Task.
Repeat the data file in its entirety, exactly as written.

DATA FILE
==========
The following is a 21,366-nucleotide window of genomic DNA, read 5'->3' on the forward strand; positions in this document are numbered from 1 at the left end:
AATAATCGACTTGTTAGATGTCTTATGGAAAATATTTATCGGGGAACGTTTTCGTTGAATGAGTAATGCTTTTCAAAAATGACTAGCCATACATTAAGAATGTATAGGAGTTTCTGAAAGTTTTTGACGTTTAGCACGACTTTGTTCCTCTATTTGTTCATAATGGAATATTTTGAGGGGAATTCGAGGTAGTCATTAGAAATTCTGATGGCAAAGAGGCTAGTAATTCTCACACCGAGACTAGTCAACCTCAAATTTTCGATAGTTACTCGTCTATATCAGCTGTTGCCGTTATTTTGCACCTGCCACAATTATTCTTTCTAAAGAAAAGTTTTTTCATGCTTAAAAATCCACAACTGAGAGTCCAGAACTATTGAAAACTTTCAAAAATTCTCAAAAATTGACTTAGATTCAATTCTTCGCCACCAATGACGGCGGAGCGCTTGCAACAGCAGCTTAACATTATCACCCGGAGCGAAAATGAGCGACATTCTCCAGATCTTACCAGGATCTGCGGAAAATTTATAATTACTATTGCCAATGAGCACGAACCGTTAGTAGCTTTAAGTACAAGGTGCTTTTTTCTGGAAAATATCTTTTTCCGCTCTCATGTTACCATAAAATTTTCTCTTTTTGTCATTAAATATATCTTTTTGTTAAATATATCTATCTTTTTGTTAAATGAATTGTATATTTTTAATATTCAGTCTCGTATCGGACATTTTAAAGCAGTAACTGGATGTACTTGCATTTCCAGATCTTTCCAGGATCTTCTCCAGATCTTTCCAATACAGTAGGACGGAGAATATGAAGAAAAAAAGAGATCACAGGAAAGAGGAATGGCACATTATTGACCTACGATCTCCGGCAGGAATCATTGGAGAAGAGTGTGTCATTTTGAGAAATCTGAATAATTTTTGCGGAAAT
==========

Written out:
The following is a 21,366-nucleotide window of genomic DNA, read 5'->3' on the forward strand; positions in this document are numbered from 1 at the left end:
AATAATCGACTTGTTAGATGTCTTATGGAAAATATTTATCGGGGAACGTTTTCGTTGAATGAGTAATGCTTTTCAAAAATGACTAGCCATACATTAAGAATGTATAGGAGTTTCTGAAAGTTTTTGACGTTTAGCACGACTTTGTTCCTCTATTTGTTCATAATGGAATATTTTGAGGGGAATTCGAGGTAGTCATTAGAAATTCTGATGGCAAAGAGGCTAGTAATTCTCACACCGAGACTAGTCAACCTCAAATTTTCGATAGTTACTCGTCTATATCAGCTGTTGCCGTTATTTTGCACCTGCCACAATTATTCTTTCTAAAGAAAAGTTTTTTCATGCTTAAAAATCCACAACTGAGAGTCCAGAACTATTGAAAACTTTCAAAAATTCTCAAAAATTGACTTAGATTCAATTCTTCGCCACCAATGACGGCGGAGCGCTTGCAACAGCAGCTTAACATTATCACCCGGAGCGAAAATGAGCGACATTCTCCAGATCTTACCAGGATCTGCGGAAAATTTATAATTACTATTGCCAATGAGCACGAACCGTTAGTAGCTTTAAGTACAAGGTGCTTTTTTCTGGAAAATATCTTTTTCCGCTCTCATGTTACCATAAAATTTTCTCTTTTTGTCATTAAATATATCTTTTTGTTAAATATATCTATCTTTTTGTTAAATGAATTGTATATTTTTAATATTCAGTCTCGTATCGGACATTTTAAAGCAGTAACTGGATGTACTTGCATTTCCAGATCTTTCCAGGATCTTCTCCAGATCTTTCCAATACAGTAGGACGGAGAATATGAAGAAAAAAAGAGATCACAGGAAAGAGGAATGGCACATTATTGACCTACGATCTCCGGCAGGAATCATTGGAGAAGAGTGTGTCATTTTGAGAAATCTGAATAATTTTTGCGGAAAT